Posh Pop And A Decade of Keane’s ‘Hopes and Fears’


On May 10th this year, it will be exactly ten years since Keane’s Hopes and Fears charted in 19 countries worldwide. An emotionally charged, soft melodic rock record that would start the careers of four Sussex lads who to date have released four studio albums and charted worldwide with gentle anthems like “Crystal Ball”, “Somewhere Only We Know” and “Everybody’s Changing”. The decision they took to record an album entirely without the use of guitar made heads turn too. Here was a band who had slow, vocal centered melodic music like that of Travis or Snow Patrol but had taken out the genre’s defining signature and still remained nominally a rock band. Some people had problems.

Their clean-cut accents and well-bred English air would get them into more trouble though. The arrival on to the scene of four boarding school boys threatened to ignite a wider debate about class that might engulf anyone with a detached house and a double barrel surname. Rock bad boys, The Libertines, were pulled into a debate about their middle class credentials (much to the discredit of their rock n’ roll ones) when Keane’s Tim Rice-Oxley accused them of lying about their so-called “rough background” to score points.

“I think we show more guts and honesty by being ourselves. One in ten bands you meet are probably middle class kids who got into music for the same reasons we did. Some people lie and say they grew up on a rough estate when they didn’t.

“And the white, middle-class media buys it. A band like The Libertines are no rougher in terms of background than we are.

“Me and Tom went out in Japan with Carl and Gary from The Libertines. People who read the music press wouldn’t believe that could be true. But it is. They’re very nice people who weren’t smoking crack.”

While The Libertines might of come off as a bit disingenuous, the consensus seemed to be that one posh rocker had called out another not-so-posh rocker and Rice-Oxley and crew were generally seen to come out of it worse off. Understandable given the context. Keane’s musical style of soft melodic rock – seen to be in the same vein as another ‘posh’ band Coldplay – fueled the thought that The Libs must be the more ‘street’ of the two. They, after all, were smack addicts. Evidence of moral poverty if not actual penniless destitution.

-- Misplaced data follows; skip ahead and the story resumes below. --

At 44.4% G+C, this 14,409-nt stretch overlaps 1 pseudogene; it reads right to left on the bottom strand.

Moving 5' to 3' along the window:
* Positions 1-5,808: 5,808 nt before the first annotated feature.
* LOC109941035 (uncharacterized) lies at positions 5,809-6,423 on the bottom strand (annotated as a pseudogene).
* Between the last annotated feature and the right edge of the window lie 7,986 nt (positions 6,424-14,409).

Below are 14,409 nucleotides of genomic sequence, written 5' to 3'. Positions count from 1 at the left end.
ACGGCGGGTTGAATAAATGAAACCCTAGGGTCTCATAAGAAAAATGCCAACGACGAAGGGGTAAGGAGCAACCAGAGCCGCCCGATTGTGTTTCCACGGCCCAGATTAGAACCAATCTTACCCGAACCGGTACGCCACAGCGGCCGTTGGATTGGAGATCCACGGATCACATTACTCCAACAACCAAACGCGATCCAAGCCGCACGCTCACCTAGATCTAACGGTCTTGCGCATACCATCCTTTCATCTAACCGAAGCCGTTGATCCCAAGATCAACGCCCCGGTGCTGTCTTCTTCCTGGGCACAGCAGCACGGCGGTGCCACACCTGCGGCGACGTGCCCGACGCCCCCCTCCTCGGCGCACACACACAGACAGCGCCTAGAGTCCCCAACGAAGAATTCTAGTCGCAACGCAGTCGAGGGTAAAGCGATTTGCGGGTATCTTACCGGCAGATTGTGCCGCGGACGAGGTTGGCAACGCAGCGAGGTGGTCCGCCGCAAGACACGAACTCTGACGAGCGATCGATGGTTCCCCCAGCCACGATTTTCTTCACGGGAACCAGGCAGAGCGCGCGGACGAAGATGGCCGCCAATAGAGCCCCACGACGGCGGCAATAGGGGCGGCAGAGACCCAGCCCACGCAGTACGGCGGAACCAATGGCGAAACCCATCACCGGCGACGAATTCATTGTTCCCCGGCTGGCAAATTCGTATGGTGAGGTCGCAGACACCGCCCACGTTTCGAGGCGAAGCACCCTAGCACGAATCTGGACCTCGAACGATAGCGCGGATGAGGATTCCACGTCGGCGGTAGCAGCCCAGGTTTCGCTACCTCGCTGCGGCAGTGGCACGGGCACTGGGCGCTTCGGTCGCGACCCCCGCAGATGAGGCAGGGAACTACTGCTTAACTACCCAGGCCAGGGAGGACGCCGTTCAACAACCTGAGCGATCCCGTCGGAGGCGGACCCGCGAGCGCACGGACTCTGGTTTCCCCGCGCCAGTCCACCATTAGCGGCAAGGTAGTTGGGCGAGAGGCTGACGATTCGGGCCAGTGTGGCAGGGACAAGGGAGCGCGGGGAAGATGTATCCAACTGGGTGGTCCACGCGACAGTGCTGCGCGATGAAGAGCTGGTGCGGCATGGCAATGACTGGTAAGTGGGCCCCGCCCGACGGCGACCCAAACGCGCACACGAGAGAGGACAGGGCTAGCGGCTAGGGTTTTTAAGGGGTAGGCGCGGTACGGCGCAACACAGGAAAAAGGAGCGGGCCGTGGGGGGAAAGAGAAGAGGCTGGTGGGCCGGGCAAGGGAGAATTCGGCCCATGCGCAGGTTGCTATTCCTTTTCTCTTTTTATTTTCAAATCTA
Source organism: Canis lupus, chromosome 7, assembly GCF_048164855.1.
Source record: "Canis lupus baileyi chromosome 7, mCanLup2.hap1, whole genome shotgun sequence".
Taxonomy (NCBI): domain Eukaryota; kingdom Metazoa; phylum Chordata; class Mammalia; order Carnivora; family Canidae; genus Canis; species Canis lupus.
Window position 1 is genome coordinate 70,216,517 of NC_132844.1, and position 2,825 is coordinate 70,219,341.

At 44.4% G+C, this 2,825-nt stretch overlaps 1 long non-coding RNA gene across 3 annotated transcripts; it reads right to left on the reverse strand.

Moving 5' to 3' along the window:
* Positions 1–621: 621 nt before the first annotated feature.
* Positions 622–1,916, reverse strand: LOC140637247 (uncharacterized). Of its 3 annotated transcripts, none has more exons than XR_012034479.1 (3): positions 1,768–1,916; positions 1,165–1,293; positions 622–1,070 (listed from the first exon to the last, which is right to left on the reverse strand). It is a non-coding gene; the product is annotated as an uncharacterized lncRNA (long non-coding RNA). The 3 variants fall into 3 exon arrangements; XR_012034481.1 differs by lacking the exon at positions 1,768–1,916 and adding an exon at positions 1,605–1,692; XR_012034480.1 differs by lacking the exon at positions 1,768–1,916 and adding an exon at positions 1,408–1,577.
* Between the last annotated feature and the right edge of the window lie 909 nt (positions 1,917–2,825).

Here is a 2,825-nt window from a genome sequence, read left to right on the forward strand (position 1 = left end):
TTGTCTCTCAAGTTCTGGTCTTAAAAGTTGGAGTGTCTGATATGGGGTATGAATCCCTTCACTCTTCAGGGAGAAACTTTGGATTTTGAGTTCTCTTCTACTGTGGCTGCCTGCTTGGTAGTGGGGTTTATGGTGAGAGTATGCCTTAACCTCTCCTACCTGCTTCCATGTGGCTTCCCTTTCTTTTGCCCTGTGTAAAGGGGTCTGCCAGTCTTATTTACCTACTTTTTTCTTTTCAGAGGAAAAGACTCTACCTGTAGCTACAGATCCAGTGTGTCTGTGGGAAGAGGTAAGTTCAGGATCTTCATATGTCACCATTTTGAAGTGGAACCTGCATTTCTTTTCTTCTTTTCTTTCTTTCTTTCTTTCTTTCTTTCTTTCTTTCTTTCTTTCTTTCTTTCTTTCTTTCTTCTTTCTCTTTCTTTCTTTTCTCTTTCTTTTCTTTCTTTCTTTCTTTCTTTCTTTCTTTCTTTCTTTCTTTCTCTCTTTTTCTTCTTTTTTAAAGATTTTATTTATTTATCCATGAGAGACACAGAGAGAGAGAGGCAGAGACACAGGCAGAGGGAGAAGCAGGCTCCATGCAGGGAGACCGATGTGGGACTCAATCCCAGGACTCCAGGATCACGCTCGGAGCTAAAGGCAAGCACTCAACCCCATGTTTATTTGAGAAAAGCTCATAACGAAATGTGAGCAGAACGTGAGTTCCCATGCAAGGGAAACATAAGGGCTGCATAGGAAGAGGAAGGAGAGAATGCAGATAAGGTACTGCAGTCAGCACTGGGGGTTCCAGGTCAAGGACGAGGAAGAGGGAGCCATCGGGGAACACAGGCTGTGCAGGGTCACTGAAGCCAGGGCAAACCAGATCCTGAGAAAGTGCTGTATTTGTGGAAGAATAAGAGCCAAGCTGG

The apparent crowding out of the music industry by well bred soft-rockers is chronicled in Owen Jones’ book Chavs: The Demonisation of the Working Class where he describes a dwindling presence in one of their traditional strongholds: popular music. “It is difficult to name any prominent working-class bands since the heyday of Oasis in the mid 1990s” he writes, “it is middle-class bands like Coldplay or Keane that now rule the roost in music”. That fact that Rice-Oxley and Coldplay frontman Chris Martin had both been fellow students together at the prestigious University College London didn’t help matters.

When The Telegraph met the band during their 2004 American tour in an article titled ‘The unlikely lads’ they described the band as “not obvious rock-god material” but a “polite, unassuming trio from middle-England”, “the sons of doctors and teachers” who “all boarded at Tonbridge School” a successful fee-paying school in the leafy county of Kent. While The Telegraph’s middle-England loyalties painted the guitar-shunning rockers in a sympathetic light, indie-temple Pitchfork unsurprisingly choked on it’s dinner. “For all their elitist pomposity” they wrote, “Keane are just bandwagon-jumpers, without an original thought– or even a trace of charisma– to save their rep. My hope is that they’ll fade unceremoniously into obscurity; my fear is that they’ll breed still more Coldplay knockoffs, eventually saturating Stateside department store P.A.s with all their bloodless sobbing.” What might’ve been an easy listening mainstream album of radio hits was – to nobody’s shock – a sombre, safe bet to these ears.

Even the BBC, whose uncontroversial reviews are usually the literary version of a head kept well beneath the parapet, compared their ascent as having “about as much horny-handed dues-paying as an ex-Etonian sauntering onto the front bench of the Conservative Party”. For non-Britons, being compared to an “ex-Etonian” (Eton being one of the world’s most elite and prestigious schools) and a front-bench member of the Conservative Party (a political party historically associated with the upper class) is pretty much the equivalent of being called a preppy asshole: money, connections and privilege personified. And news outlets like Drowned in Sound and The Guardian have all commented on their class since, albeit in various ways.

Nobody likes money in rock music, at least not beforehand, and Keane’s emergence proved it beyond doubt. They weren’t the first, and they won’t be the last to be poked around for being posh. Mumford and Sons have been the most recent music A-lister to face accusations of blue blood, and their particular brand of hay bale folk that plays with rock music’s boundaries rings bells.

Rule: You can play around with rock music, just be piss poor when you do.


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